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‘Extreme weather’ and climate change

  • by J.W.

Ross Clarke writing in the Spectator is telling us to keep things balanced when it comes to understanding climate change:

“The world is getting warmer, that much is clear. But the evidence for that needs to be dissociated from the tendency of some campaigners to try to pin every piece of adverse weather on man-made climate change.”

The writer is by no means a climate change denier, reporting on the latest figures:

“The World Meteorological Organisation (WMO) published its preliminary observations today for 2019. Averaged global temperatures for the first ten months of this year, it claims, were 1.1 Celsius above what it likes to call ‘pre-industrial’ levels.”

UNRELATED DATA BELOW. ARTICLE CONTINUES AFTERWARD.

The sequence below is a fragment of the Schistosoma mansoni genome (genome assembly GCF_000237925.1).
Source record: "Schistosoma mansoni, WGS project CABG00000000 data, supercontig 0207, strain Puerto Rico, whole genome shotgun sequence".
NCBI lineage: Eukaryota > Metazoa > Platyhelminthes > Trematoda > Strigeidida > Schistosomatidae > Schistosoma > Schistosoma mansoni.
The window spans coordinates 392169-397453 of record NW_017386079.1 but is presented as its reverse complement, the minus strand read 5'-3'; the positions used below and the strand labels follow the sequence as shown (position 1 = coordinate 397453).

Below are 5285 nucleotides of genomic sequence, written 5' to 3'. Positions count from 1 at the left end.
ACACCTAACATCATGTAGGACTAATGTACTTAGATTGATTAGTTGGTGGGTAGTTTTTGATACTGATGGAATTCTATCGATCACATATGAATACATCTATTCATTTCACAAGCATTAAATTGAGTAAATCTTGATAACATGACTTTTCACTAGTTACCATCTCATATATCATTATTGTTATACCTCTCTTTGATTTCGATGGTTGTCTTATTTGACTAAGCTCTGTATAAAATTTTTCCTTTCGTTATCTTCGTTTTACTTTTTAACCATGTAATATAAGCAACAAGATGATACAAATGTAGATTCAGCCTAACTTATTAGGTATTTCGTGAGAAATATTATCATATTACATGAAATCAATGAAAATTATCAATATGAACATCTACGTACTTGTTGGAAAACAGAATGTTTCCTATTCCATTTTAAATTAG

Don’t blame all ‘weird’ weather on climate change | Spectator


Panic is not helpful:

Media hype and mental health

Eco-anxiety: between doom and denial


To quote from the WMO report, we need to keep things in proportion:

“Fire activity in the Amazon basin was also higher than in recent years, particularly in August, although it fell well short of previous severe drought years such as 2010. The number of reported fires in Brazil’s Amazonia region was only slightly above the 10-year average”.

WMO Provisional Statement on the State of the Global Climate in 2019


It is a question of balance – and even Ross Clarke writing in the Spectator refers to “possibly the driest year recorded over much of Australia”:

Bureau of Meteorology declares spring 2019 the driest on record |


And certainly the pressures on our landscapes – whether sheep in Australia or soya in Brazil – are only exacerbating the issues around climate change:

Climate change and the Amazon: trade, meat and tourism


And we certainly need to be prepared: